Title: After Obsession
Authors: Carrie Jones & Steven E. Wedel
Publication Year: 2011
Genre: Fiction, Young Adult, Fantasy
Source: E-book version borrowed from the public library
From the cover:
Although they’ve only just met, Aimee and Alan have a history together. They’ve been in each other’s dreams. They’re bound by something they can’t quite name. Something that rattles the windows, haunts the waters . . . and threatens to tear them apart before they get a chance to find out what their connection means.
There were things that I both loved and hated in this book.
Let’s start with the positive. I loved the alternating narrators, switching off between Aimee and Alan’s points of view. It was cool to get inside both of their heads and see the events of the story from more than one perspective, especially since so much of the conflict is internal. I also really liked the concept of the story, the attention to detail in the background of the setup – like the pieces about Aimee’s mother – and the inclusion of Native American culture. It’s really rare for YA books to include any kind of diversity, and this wasn’t just a token mention: Alan’s spirituality is a key element in After Obsession.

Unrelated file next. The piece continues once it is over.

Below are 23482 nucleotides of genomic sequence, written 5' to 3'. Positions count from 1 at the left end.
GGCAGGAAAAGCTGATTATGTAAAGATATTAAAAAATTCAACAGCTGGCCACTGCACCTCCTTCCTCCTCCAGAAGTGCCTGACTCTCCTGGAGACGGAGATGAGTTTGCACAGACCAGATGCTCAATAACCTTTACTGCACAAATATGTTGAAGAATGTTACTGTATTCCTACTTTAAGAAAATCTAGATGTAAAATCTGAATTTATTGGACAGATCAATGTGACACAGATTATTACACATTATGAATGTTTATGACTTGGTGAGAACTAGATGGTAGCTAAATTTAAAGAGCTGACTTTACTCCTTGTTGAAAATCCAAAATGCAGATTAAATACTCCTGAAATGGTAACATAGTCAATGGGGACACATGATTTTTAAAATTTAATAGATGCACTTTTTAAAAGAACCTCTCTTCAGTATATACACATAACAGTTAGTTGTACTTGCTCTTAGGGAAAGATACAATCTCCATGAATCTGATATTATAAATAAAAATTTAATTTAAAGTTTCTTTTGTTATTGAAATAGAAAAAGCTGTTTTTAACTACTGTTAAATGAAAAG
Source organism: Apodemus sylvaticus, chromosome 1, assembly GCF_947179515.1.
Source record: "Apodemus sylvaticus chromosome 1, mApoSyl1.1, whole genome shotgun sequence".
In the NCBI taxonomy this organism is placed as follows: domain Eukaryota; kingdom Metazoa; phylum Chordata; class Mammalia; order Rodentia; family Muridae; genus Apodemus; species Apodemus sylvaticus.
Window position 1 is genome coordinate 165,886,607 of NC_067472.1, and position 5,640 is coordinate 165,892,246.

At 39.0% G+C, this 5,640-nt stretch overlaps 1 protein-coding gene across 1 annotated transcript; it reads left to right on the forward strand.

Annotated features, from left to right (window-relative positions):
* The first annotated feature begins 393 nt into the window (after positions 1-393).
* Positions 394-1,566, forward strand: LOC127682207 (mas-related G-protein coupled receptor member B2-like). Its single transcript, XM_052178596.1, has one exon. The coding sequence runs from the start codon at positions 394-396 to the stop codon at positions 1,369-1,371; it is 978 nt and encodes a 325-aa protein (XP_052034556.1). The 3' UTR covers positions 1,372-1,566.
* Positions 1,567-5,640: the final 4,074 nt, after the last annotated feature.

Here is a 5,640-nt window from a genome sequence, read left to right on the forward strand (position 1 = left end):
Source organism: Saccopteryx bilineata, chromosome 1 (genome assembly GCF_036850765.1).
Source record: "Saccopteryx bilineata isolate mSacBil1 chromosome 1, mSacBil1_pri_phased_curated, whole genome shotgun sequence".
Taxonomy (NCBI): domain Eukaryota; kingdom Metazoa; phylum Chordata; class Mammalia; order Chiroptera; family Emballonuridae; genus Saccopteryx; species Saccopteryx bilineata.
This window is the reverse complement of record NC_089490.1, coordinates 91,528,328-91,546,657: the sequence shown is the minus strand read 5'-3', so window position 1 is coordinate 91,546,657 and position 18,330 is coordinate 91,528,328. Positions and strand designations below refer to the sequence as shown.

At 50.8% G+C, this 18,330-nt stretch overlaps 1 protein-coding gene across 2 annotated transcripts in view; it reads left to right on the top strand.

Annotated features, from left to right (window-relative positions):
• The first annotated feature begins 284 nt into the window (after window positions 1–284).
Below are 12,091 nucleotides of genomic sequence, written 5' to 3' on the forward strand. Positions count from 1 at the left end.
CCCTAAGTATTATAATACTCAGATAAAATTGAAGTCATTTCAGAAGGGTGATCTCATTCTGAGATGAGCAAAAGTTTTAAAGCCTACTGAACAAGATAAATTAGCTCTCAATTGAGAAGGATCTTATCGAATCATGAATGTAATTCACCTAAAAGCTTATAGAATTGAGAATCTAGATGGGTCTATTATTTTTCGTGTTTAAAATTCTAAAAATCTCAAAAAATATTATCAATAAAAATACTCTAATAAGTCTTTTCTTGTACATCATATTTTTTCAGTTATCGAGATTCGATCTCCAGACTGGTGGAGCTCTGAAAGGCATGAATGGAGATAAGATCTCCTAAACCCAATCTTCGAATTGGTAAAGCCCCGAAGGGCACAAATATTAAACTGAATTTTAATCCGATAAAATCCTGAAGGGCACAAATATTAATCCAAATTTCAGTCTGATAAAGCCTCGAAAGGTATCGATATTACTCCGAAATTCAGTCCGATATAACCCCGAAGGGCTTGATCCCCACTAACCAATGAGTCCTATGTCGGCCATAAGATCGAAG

I wasn’t so keen on the unnecessary focus on the romance. I understood why the part about Aimee and her initial boyfriend, Blake, was important to include, and their messy breakup played an integral part in showing the damage that is being caused to their town, especially in terms of people’s moods and behaviour. What I wasn’t so happy with, though, was the way that Aimee and Alan became so close so very fast, even going so far as to say “I love you” to each other mere days after meeting. Even in the kind of crazy circumstances that happen in this book, that’s pushing it. I don’t think it’s realistic to imply to young readers that this kind of thing can – or should – happen. In all honesty, I actually feel like it’s a bit irresponsible to show that kind of relationship in a book that otherwise does a great job of bringing important issues to light.
Overall, After Obsession was a good read, but a bit problematic for me in some ways. If you’re okay with the things that bothered me, then you’ll probably really enjoy it!